Canada Adult Contemporary (RPM)[18] 5
Canada Country Tracks (RPM)[19] 17
US Billboard Hot 100[20] 2
US Adult Contemporary (Billboard)[21] 3
US Hot Country Singles (Billboard)[22] 50

Hermes House Band version

“Country Roads”
Single by Hermes House Band
from the album The Album
Released 2001
Format CD single
Length 3:22
Label XPLO Music
Songwriter(s) Bill Danoff, Taffy Nivert, John Denver
  • Jim Binapfl
  • John Lehmkuhl
  • Mark Snijders
  • Jack Buck
Hermes House Band singles chronology
“Disco Samba Part II”
Country Roads
Que Sera Sera

In 2001, the song was covered by Dutch pop band Hermes House Band and released as “Country Roads“. The band performed the song live on Top of the Pops.

Track listing

  • Dutch CD single
  1. “Country Roads” (original radio edit) – 3:22
  2. “Country Roads” (happy dance version) – 3:20


Chart (2001) Peak
Austria (Ö3 Austria Top 40)[23] 4
Belgium (Ultratop 50 Flanders)[24] 23
Denmark (Tracklisten)[25] 5
Germany (Official German Charts)[26] 2
Netherlands (Single Top 100)[27] 17
Sweden (Sverigetopplistan)[28] 60
Switzerland (Schweizer Hitparade)[29] 35
UK Singles (Official Charts Company)[30] 7

Other versions

In popular culture

  • Bradford City A.F.C., an English football club, has a variation for their stadium Valley Parade, with West Virginia being replaced with Midland Road.[34]
  • South Sydney Rabbitohs, an Australian rugby league Club, have a variation with Country Road being replaced with Botany Road.[35]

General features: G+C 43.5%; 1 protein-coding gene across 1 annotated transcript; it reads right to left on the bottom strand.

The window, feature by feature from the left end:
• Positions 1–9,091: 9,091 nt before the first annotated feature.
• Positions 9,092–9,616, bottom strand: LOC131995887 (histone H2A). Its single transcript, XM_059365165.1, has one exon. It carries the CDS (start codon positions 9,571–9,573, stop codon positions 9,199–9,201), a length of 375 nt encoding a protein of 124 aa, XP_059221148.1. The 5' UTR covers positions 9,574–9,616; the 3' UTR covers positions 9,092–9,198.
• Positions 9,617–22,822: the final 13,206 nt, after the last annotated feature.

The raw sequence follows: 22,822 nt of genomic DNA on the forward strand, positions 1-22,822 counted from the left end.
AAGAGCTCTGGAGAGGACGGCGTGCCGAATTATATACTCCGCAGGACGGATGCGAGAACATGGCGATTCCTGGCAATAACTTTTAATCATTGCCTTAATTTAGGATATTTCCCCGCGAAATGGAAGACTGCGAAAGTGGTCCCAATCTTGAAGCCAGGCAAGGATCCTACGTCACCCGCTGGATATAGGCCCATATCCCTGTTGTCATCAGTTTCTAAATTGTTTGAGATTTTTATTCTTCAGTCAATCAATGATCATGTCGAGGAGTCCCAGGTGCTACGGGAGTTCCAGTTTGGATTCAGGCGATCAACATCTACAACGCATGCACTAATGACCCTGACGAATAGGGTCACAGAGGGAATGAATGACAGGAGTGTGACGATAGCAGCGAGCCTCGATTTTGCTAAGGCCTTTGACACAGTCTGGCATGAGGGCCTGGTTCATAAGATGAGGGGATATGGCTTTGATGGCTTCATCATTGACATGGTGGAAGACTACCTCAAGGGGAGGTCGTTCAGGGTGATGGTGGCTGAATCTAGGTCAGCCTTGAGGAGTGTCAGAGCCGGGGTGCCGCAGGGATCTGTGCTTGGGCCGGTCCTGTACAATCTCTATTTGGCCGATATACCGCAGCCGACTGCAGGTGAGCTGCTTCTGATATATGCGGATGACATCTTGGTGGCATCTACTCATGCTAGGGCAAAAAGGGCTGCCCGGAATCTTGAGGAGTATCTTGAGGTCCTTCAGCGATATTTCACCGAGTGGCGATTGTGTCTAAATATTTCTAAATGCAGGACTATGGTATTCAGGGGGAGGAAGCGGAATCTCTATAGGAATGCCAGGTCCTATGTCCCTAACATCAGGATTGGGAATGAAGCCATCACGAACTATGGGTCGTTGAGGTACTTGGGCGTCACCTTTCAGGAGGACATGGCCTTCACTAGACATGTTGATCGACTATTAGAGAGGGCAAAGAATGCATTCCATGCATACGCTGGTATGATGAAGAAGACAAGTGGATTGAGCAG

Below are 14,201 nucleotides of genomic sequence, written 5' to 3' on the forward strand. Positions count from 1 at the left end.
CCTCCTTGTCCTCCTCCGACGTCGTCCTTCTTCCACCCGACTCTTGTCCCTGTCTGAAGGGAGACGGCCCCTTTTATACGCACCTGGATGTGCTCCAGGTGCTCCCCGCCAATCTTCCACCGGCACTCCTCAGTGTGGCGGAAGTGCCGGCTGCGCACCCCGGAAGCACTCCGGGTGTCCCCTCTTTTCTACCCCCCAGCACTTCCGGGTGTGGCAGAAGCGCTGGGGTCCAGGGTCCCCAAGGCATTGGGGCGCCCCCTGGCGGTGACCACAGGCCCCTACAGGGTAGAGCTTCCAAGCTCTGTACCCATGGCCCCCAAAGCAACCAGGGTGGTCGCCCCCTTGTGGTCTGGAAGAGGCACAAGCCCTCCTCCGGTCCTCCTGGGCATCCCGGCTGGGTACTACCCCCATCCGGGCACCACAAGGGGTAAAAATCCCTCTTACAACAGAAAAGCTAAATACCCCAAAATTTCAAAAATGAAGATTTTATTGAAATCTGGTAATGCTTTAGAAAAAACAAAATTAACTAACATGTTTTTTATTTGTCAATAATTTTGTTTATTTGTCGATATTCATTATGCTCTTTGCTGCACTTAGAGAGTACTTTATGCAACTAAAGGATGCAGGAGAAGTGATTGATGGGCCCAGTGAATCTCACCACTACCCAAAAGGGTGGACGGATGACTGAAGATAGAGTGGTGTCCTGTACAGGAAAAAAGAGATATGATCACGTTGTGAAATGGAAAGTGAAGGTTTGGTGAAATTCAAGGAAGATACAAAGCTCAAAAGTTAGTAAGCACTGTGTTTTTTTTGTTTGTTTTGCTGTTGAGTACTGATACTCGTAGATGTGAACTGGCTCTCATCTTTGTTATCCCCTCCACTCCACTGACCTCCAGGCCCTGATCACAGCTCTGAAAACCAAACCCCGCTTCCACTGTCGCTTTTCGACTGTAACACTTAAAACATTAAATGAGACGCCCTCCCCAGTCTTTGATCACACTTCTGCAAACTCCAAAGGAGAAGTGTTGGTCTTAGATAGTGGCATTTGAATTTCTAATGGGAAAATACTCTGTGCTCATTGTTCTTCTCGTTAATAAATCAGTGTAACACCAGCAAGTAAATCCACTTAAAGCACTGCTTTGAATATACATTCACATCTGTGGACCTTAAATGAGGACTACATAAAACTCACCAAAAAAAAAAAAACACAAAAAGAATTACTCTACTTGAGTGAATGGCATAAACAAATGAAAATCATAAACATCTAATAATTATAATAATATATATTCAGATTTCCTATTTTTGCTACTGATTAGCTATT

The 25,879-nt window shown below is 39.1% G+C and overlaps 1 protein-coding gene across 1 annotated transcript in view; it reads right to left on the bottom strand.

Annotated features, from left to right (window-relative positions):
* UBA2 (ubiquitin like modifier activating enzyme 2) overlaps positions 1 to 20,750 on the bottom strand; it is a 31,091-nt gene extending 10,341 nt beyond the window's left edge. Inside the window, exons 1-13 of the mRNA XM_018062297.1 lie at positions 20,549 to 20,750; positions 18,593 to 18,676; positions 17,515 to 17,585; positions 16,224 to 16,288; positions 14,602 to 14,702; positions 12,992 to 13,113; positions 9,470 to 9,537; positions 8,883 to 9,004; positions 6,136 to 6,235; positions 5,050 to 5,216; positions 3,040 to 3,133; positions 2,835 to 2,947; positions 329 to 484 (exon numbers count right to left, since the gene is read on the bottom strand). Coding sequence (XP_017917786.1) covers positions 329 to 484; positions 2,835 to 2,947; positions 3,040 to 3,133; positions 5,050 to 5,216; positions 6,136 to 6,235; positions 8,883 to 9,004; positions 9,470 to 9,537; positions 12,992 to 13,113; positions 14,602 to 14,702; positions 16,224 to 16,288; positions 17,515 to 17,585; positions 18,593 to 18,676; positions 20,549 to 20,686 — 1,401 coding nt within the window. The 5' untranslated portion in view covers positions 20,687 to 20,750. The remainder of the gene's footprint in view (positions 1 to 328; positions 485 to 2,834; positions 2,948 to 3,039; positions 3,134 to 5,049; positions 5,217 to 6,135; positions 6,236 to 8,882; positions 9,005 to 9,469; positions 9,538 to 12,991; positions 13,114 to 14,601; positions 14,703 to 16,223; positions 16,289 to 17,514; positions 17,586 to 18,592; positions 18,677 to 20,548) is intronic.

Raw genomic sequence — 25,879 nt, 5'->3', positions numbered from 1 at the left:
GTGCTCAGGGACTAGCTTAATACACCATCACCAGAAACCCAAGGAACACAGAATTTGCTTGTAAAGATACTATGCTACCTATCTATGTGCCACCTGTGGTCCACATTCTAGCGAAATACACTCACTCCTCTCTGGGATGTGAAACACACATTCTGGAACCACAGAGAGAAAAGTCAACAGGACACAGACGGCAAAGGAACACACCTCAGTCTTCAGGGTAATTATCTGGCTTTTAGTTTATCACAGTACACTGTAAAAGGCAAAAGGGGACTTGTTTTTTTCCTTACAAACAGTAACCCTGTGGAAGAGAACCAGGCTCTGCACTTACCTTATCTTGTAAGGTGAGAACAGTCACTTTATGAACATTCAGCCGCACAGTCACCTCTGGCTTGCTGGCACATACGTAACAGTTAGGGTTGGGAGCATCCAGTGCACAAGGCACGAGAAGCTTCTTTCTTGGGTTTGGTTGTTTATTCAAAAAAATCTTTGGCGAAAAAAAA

• Manchester United F.C., an English football club, have a variation with Country Road being replaced with United Road, the road that leads to Old Trafford.
  • Vegalta Sendai, a Japanese football club, sings the song as its theme before home games. While during the game altered lyrics are sung to the tunes of “The Lambrusco Kid” by the Toy Dolls, Blitzkrieg Bop, and other songs by KISS and Twisted Sister.[36]
  • Swinton rugby league club, an English rugby league club, have their own version relating to the club’s one time home stadium, Station Road (1929-1992): “take me home Station Road”.
  • Wests Rugby, the successful Australian rugby club have their own version.
  • The film Whisper of the Heart mentions this song: the protagonist, Shizuku, translates and adapts the song for Japanese language before singing it at the end of the movie, accompanied by a luthier who plays violin and other characters.
  • Steve and the Mexican immigrants sing the song at the end of the season 3 American Dad! episode “American Dream Factory”.
  • Dwight and Andy sing the song to try and win Erin’s affection in Season 5 of The Office, in the episode “Michael Scott Paper Company.”
  • The 2017 film Alien: Covenant uses this song in its trailer material, and features as a small, but significant plot point in the film.
  • The 2017 film Logan Lucky uses the song and discusses Bill and Taffy writing the song.
  • The 2017 film Kingsman: The Golden Circle uses the song throughout the film, most notably Merlin singing it near the film’s climax.



John Denver’s official audio for ‘Take Me Home, Country Roads’. Click to listen to John Denver on Spotify:

As featured on The Essential John Denver. Click to buy the track or album via iTunes:
Google Play:

More from John Denver
Sunshine On My Shoulders:
Leaving On A Jet Plane:
Rocky Mountain High:

More great 70s videos here:

Follow John Denver

Subscribe to John Denver on YouTube:


(Visited 160 times, 1 visits today)

You might be interested in

Post A Comment For The Creator: redrover61

Your email address will not be published. Required fields are marked *